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Public Health 103 (Ramírez): Boolean, Truncation, Phrases

Health Communication

Boolean, Truncation, & Quotes

Connect your keywords using Boolean operators (AND, OR, NOT). Find different words variations using truncation, and use quotation marks to keep phrases ( i.e. "public health") together in your search.

Connect Your Search Terms with Boolean Operators (AND & OR)

Use OR to broaden your search.

For example, if you search advertising OR commercials, you will find articles that include either term.

Boolean - OR

Use AND to narrow your search.

For example, if you search advertising AND commercials, you will only find articles that include both terms.

Boolean - AND

Use NOT to exclude results with certain words.

If you search advertising NOT commercials, you will find articles that include the word advertising except for those that also include the term commercials. In Google, use a minus sign instead of NOT (e.g. advertising -commercials).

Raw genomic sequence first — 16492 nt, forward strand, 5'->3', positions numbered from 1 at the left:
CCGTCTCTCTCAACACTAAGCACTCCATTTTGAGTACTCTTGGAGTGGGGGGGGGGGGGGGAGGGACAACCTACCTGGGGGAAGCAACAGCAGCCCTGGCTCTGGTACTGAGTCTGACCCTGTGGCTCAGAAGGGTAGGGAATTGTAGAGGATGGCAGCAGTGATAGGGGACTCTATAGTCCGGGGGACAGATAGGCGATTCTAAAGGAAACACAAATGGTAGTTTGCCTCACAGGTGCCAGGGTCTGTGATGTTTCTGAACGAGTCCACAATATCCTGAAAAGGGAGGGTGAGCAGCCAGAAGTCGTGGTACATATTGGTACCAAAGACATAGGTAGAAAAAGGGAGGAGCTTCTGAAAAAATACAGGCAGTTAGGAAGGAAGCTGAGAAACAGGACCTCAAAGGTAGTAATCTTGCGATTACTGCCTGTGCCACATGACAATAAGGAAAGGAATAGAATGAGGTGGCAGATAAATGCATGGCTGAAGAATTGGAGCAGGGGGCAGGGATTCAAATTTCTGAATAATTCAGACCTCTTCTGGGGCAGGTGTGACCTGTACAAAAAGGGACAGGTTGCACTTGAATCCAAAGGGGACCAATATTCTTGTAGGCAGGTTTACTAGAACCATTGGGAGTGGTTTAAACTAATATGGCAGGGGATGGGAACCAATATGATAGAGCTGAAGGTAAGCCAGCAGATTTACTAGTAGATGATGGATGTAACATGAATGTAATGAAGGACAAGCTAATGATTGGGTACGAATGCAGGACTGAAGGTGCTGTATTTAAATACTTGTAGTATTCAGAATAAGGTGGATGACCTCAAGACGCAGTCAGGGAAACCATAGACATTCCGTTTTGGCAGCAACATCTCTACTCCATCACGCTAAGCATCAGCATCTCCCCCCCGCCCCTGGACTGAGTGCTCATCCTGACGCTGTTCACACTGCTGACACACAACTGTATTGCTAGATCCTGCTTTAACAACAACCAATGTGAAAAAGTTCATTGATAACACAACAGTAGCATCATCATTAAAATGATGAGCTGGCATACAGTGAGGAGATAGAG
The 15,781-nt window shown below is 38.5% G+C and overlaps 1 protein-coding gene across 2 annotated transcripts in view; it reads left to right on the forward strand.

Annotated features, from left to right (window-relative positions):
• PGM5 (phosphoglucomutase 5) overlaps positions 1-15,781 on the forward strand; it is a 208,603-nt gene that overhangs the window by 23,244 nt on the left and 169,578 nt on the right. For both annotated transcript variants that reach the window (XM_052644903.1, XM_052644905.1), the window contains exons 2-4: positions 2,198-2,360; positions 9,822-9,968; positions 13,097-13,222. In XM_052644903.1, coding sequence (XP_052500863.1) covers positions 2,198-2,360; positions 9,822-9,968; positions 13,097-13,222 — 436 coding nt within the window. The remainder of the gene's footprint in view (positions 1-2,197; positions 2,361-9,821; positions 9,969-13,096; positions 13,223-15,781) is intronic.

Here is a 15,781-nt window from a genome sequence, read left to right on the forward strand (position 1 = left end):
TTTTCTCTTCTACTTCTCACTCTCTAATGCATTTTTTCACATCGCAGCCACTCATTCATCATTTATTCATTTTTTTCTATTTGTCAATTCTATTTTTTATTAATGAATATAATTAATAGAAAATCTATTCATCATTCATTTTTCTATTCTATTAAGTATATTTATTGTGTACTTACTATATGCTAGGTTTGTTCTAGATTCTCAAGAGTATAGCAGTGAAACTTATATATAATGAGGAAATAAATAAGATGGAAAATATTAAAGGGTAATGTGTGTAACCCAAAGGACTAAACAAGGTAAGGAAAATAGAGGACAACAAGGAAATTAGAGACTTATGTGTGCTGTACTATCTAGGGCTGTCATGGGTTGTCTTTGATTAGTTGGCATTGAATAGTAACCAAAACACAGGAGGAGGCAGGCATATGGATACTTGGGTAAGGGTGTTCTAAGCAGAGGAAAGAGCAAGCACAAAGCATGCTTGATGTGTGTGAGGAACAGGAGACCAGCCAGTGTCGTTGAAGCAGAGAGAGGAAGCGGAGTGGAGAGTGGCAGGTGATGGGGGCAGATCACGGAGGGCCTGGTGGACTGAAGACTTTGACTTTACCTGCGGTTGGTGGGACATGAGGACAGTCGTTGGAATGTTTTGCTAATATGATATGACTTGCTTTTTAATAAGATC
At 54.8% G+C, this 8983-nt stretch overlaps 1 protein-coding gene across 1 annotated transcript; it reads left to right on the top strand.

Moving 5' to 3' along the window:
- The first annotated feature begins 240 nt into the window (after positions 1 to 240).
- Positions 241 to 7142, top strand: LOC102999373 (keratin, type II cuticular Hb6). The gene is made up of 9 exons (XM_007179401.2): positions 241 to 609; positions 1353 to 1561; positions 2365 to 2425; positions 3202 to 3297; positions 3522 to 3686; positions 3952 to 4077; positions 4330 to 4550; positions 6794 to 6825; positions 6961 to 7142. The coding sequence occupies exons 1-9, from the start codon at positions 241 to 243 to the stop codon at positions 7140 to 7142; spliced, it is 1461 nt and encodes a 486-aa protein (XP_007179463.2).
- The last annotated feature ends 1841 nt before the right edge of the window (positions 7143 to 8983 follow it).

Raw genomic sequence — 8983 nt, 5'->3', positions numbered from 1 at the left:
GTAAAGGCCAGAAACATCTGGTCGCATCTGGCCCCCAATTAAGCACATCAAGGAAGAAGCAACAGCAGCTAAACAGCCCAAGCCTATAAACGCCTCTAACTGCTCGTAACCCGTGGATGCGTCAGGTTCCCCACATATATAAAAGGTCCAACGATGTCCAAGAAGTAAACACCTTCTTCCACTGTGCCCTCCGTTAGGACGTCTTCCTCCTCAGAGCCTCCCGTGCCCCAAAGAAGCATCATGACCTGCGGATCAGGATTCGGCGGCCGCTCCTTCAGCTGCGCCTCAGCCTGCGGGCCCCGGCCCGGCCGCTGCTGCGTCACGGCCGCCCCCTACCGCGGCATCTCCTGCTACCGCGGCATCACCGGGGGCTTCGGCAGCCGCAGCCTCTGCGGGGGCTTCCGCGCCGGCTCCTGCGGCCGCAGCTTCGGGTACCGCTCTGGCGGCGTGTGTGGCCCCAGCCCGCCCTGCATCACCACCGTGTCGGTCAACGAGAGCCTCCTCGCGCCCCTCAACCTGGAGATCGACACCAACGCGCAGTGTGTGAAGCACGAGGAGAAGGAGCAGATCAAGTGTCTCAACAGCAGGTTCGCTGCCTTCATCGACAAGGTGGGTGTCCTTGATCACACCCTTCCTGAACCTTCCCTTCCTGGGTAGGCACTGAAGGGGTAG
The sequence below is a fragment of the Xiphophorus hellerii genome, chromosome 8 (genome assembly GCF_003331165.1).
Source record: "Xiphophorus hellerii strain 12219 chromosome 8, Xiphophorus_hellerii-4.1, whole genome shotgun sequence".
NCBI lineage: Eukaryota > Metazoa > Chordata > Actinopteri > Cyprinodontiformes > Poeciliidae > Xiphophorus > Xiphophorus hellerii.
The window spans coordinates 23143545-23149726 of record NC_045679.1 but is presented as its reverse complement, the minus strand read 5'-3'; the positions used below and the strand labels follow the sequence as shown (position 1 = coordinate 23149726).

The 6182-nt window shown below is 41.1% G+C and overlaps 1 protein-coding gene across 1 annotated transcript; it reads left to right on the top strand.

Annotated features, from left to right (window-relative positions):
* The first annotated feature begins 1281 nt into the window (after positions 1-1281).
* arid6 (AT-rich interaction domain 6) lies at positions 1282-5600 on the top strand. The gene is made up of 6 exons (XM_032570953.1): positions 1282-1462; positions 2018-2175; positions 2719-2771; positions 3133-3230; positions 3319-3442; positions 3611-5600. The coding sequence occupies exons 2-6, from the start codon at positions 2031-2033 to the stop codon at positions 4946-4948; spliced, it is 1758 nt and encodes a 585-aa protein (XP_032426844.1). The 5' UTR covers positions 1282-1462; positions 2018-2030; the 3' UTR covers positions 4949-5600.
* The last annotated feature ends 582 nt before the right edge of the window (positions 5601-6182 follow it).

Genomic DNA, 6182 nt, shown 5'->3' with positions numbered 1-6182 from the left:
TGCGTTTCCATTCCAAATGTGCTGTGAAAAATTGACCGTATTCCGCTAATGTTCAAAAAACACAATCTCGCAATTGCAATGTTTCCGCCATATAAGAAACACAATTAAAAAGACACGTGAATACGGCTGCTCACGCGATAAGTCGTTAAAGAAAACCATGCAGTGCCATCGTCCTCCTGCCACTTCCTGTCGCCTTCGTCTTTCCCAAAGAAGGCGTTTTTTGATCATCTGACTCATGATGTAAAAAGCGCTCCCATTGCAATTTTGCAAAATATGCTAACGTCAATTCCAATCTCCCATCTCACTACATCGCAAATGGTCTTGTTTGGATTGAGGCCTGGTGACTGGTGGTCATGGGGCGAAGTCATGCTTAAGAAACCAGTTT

Boolean - NOT

Online Research: Tips for Effective Search Strategies

Find Different Word Variations with Truncation

Use a truncation symbol (the asterisk * is the most common) to look for different word endings.

  • diabet* = diabetes, diabetic, diabetics, etc.
  • disorder* = disorder, disorders, disordered
  • teen* = teen, teens, teenager, teenagers, teenaged, etc.

You do have to be careful with truncation. Sometimes you might get unexpected results.

  • minor* = minor, minors, minority, minorities, etc.

Find Phrases with Quotation Marks

Use quotation marks to search for a phrase (two words or more).

  • fitness apps
  • “health policy”
  • kidney disease